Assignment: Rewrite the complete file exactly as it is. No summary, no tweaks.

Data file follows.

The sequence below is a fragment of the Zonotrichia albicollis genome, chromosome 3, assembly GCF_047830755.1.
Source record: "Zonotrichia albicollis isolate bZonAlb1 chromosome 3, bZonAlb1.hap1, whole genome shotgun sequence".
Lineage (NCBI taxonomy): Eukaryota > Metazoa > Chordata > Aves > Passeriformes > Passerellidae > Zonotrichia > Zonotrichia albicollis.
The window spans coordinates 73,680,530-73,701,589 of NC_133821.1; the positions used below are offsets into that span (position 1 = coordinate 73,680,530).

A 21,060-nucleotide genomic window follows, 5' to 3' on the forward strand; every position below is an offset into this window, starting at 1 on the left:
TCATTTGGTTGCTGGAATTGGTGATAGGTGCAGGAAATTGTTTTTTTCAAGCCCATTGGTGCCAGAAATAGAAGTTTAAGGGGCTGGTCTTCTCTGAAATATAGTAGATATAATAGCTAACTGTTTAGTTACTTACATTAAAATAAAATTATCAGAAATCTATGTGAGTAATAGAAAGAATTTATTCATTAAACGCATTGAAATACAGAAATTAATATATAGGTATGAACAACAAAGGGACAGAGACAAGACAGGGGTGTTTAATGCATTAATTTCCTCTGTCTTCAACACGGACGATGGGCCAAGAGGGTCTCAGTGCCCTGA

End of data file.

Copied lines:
The sequence below is a fragment of the Zonotrichia albicollis genome, chromosome 3, assembly GCF_047830755.1.
Source record: "Zonotrichia albicollis isolate bZonAlb1 chromosome 3, bZonAlb1.hap1, whole genome shotgun sequence".
Lineage (NCBI taxonomy): Eukaryota > Metazoa > Chordata > Aves > Passeriformes > Passerellidae > Zonotrichia > Zonotrichia albicollis.
The window spans coordinates 73,680,530-73,701,589 of NC_133821.1; the positions used below are offsets into that span (position 1 = coordinate 73,680,530).

A 21,060-nucleotide genomic window follows, 5' to 3' on the forward strand; every position below is an offset into this window, starting at 1 on the left:
TCATTTGGTTGCTGGAATTGGTGATAGGTGCAGGAAATTGTTTTTTTCAAGCCCATTGGTGCCAGAAATAGAAGTTTAAGGGGCTGGTCTTCTCTGAAATATAGTAGATATAATAGCTAACTGTTTAGTTACTTACATTAAAATAAAATTATCAGAAATCTATGTGAGTAATAGAAAGAATTTATTCATTAAACGCATTGAAATACAGAAATTAATATATAGGTATGAACAACAAAGGGACAGAGACAAGACAGGGGTGTTTAATGCATTAATTTCCTCTGTCTTCAACACGGACGATGGGCCAAGAGGGTCTCAGTGCCCTGA